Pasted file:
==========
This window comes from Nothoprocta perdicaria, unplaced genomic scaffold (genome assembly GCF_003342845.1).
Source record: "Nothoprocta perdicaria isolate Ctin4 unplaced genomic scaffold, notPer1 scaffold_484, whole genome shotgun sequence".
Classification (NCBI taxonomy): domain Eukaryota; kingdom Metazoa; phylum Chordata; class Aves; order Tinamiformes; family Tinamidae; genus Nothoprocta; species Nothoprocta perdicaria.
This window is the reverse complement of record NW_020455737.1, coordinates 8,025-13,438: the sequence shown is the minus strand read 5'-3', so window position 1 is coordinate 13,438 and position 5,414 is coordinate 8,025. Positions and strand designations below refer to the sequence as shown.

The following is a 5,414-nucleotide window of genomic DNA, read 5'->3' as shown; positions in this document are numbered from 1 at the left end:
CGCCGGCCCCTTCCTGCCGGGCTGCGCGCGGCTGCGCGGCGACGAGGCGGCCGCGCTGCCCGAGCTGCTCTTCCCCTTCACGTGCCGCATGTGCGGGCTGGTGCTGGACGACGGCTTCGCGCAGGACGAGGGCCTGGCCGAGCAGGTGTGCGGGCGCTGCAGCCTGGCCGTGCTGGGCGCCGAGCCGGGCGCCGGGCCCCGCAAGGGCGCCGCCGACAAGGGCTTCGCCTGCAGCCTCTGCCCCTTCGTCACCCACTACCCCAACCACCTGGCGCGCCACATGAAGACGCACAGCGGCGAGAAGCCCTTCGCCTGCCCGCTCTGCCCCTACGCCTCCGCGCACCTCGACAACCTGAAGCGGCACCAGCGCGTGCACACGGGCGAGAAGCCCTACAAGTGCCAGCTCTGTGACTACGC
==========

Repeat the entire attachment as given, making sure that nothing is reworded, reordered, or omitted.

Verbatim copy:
This window comes from Nothoprocta perdicaria, unplaced genomic scaffold (genome assembly GCF_003342845.1).
Source record: "Nothoprocta perdicaria isolate Ctin4 unplaced genomic scaffold, notPer1 scaffold_484, whole genome shotgun sequence".
Classification (NCBI taxonomy): domain Eukaryota; kingdom Metazoa; phylum Chordata; class Aves; order Tinamiformes; family Tinamidae; genus Nothoprocta; species Nothoprocta perdicaria.
This window is the reverse complement of record NW_020455737.1, coordinates 8,025-13,438: the sequence shown is the minus strand read 5'-3', so window position 1 is coordinate 13,438 and position 5,414 is coordinate 8,025. Positions and strand designations below refer to the sequence as shown.

The following is a 5,414-nucleotide window of genomic DNA, read 5'->3' as shown; positions in this document are numbered from 1 at the left end:
CGCCGGCCCCTTCCTGCCGGGCTGCGCGCGGCTGCGCGGCGACGAGGCGGCCGCGCTGCCCGAGCTGCTCTTCCCCTTCACGTGCCGCATGTGCGGGCTGGTGCTGGACGACGGCTTCGCGCAGGACGAGGGCCTGGCCGAGCAGGTGTGCGGGCGCTGCAGCCTGGCCGTGCTGGGCGCCGAGCCGGGCGCCGGGCCCCGCAAGGGCGCCGCCGACAAGGGCTTCGCCTGCAGCCTCTGCCCCTTCGTCACCCACTACCCCAACCACCTGGCGCGCCACATGAAGACGCACAGCGGCGAGAAGCCCTTCGCCTGCCCGCTCTGCCCCTACGCCTCCGCGCACCTCGACAACCTGAAGCGGCACCAGCGCGTGCACACGGGCGAGAAGCCCTACAAGTGCCAGCTCTGTGACTACGC